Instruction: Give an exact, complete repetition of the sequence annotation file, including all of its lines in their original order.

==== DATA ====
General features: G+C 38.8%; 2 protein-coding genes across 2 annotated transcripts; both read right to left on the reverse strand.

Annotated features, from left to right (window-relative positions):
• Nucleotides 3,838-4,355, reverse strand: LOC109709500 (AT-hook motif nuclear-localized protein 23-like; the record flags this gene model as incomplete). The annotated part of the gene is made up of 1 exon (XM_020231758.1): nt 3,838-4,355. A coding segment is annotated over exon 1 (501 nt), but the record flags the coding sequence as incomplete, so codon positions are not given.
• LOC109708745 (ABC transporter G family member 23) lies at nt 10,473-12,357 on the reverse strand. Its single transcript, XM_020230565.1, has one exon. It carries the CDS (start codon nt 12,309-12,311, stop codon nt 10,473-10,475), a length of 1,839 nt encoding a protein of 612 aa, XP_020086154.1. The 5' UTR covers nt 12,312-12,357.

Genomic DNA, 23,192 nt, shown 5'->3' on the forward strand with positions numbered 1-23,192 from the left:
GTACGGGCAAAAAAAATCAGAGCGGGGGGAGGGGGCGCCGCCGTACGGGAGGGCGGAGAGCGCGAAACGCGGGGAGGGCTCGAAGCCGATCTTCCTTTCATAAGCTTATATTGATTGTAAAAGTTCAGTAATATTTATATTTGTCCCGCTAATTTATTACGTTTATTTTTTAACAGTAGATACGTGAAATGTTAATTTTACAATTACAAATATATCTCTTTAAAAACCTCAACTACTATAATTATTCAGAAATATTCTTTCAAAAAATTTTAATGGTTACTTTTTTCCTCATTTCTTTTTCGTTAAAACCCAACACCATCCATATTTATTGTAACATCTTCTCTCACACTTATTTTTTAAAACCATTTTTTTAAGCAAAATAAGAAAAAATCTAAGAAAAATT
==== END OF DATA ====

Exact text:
General features: G+C 38.8%; 2 protein-coding genes across 2 annotated transcripts; both read right to left on the reverse strand.

Annotated features, from left to right (window-relative positions):
• Nucleotides 3,838-4,355, reverse strand: LOC109709500 (AT-hook motif nuclear-localized protein 23-like; the record flags this gene model as incomplete). The annotated part of the gene is made up of 1 exon (XM_020231758.1): nt 3,838-4,355. A coding segment is annotated over exon 1 (501 nt), but the record flags the coding sequence as incomplete, so codon positions are not given.
• LOC109708745 (ABC transporter G family member 23) lies at nt 10,473-12,357 on the reverse strand. Its single transcript, XM_020230565.1, has one exon. It carries the CDS (start codon nt 12,309-12,311, stop codon nt 10,473-10,475), a length of 1,839 nt encoding a protein of 612 aa, XP_020086154.1. The 5' UTR covers nt 12,312-12,357.

Genomic DNA, 23,192 nt, shown 5'->3' on the forward strand with positions numbered 1-23,192 from the left:
GTACGGGCAAAAAAAATCAGAGCGGGGGGAGGGGGCGCCGCCGTACGGGAGGGCGGAGAGCGCGAAACGCGGGGAGGGCTCGAAGCCGATCTTCCTTTCATAAGCTTATATTGATTGTAAAAGTTCAGTAATATTTATATTTGTCCCGCTAATTTATTACGTTTATTTTTTAACAGTAGATACGTGAAATGTTAATTTTACAATTACAAATATATCTCTTTAAAAACCTCAACTACTATAATTATTCAGAAATATTCTTTCAAAAAATTTTAATGGTTACTTTTTTCCTCATTTCTTTTTCGTTAAAACCCAACACCATCCATATTTATTGTAACATCTTCTCTCACACTTATTTTTTAAAACCATTTTTTTAAGCAAAATAAGAAAAAATCTAAGAAAAATT